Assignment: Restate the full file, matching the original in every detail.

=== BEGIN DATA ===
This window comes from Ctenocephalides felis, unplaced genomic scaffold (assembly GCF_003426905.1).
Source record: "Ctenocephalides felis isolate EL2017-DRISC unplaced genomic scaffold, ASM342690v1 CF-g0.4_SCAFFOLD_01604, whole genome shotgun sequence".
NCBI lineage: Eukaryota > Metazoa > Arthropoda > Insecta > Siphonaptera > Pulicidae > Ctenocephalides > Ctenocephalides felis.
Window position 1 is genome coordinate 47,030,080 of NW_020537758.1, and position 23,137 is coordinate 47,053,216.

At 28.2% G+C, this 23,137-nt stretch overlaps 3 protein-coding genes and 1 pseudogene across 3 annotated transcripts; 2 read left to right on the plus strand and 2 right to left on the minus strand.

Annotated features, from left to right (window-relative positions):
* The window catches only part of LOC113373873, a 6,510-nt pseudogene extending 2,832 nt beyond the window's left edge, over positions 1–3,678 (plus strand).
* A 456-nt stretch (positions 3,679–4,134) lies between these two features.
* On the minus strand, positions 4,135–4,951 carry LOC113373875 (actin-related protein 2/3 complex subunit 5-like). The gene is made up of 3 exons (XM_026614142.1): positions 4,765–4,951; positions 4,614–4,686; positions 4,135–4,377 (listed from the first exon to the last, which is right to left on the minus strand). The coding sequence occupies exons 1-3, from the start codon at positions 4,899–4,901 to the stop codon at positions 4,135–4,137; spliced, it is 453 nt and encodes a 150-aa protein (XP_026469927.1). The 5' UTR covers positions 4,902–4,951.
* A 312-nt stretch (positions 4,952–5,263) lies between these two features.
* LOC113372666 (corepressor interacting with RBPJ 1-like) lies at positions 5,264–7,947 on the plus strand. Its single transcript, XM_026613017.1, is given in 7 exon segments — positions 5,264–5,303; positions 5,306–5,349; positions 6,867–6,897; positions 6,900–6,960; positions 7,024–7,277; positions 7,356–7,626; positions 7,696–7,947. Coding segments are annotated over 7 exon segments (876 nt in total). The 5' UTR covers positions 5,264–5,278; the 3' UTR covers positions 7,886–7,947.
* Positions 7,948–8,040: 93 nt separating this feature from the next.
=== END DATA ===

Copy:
This window comes from Ctenocephalides felis, unplaced genomic scaffold (assembly GCF_003426905.1).
Source record: "Ctenocephalides felis isolate EL2017-DRISC unplaced genomic scaffold, ASM342690v1 CF-g0.4_SCAFFOLD_01604, whole genome shotgun sequence".
NCBI lineage: Eukaryota > Metazoa > Arthropoda > Insecta > Siphonaptera > Pulicidae > Ctenocephalides > Ctenocephalides felis.
Window position 1 is genome coordinate 47,030,080 of NW_020537758.1, and position 23,137 is coordinate 47,053,216.

At 28.2% G+C, this 23,137-nt stretch overlaps 3 protein-coding genes and 1 pseudogene across 3 annotated transcripts; 2 read left to right on the plus strand and 2 right to left on the minus strand.

Annotated features, from left to right (window-relative positions):
* The window catches only part of LOC113373873, a 6,510-nt pseudogene extending 2,832 nt beyond the window's left edge, over positions 1–3,678 (plus strand).
* A 456-nt stretch (positions 3,679–4,134) lies between these two features.
* On the minus strand, positions 4,135–4,951 carry LOC113373875 (actin-related protein 2/3 complex subunit 5-like). The gene is made up of 3 exons (XM_026614142.1): positions 4,765–4,951; positions 4,614–4,686; positions 4,135–4,377 (listed from the first exon to the last, which is right to left on the minus strand). The coding sequence occupies exons 1-3, from the start codon at positions 4,899–4,901 to the stop codon at positions 4,135–4,137; spliced, it is 453 nt and encodes a 150-aa protein (XP_026469927.1). The 5' UTR covers positions 4,902–4,951.
* A 312-nt stretch (positions 4,952–5,263) lies between these two features.
* LOC113372666 (corepressor interacting with RBPJ 1-like) lies at positions 5,264–7,947 on the plus strand. Its single transcript, XM_026613017.1, is given in 7 exon segments — positions 5,264–5,303; positions 5,306–5,349; positions 6,867–6,897; positions 6,900–6,960; positions 7,024–7,277; positions 7,356–7,626; positions 7,696–7,947. Coding segments are annotated over 7 exon segments (876 nt in total). The 5' UTR covers positions 5,264–5,278; the 3' UTR covers positions 7,886–7,947.
* Positions 7,948–8,040: 93 nt separating this feature from the next.